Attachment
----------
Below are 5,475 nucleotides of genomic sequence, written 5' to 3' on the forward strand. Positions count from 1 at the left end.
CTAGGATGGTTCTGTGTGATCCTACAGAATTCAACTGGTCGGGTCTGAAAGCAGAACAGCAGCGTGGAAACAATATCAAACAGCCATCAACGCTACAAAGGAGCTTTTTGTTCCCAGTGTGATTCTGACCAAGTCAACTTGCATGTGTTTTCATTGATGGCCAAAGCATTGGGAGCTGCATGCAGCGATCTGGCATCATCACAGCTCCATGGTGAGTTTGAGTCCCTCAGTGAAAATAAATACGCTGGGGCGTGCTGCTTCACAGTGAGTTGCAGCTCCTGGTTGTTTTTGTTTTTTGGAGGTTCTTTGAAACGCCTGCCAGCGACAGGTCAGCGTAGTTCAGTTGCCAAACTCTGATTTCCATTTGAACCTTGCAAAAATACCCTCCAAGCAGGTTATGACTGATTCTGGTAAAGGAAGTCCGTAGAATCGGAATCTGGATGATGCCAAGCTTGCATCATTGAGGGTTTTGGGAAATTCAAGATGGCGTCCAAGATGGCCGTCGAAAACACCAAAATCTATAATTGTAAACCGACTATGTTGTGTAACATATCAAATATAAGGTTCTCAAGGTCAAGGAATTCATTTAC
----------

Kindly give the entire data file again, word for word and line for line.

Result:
Below are 5,475 nucleotides of genomic sequence, written 5' to 3' on the forward strand. Positions count from 1 at the left end.
CTAGGATGGTTCTGTGTGATCCTACAGAATTCAACTGGTCGGGTCTGAAAGCAGAACAGCAGCGTGGAAACAATATCAAACAGCCATCAACGCTACAAAGGAGCTTTTTGTTCCCAGTGTGATTCTGACCAAGTCAACTTGCATGTGTTTTCATTGATGGCCAAAGCATTGGGAGCTGCATGCAGCGATCTGGCATCATCACAGCTCCATGGTGAGTTTGAGTCCCTCAGTGAAAATAAATACGCTGGGGCGTGCTGCTTCACAGTGAGTTGCAGCTCCTGGTTGTTTTTGTTTTTTGGAGGTTCTTTGAAACGCCTGCCAGCGACAGGTCAGCGTAGTTCAGTTGCCAAACTCTGATTTCCATTTGAACCTTGCAAAAATACCCTCCAAGCAGGTTATGACTGATTCTGGTAAAGGAAGTCCGTAGAATCGGAATCTGGATGATGCCAAGCTTGCATCATTGAGGGTTTTGGGAAATTCAAGATGGCGTCCAAGATGGCCGTCGAAAACACCAAAATCTATAATTGTAAACCGACTATGTTGTGTAACATATCAAATATAAGGTTCTCAAGGTCAAGGAATTCATTTAC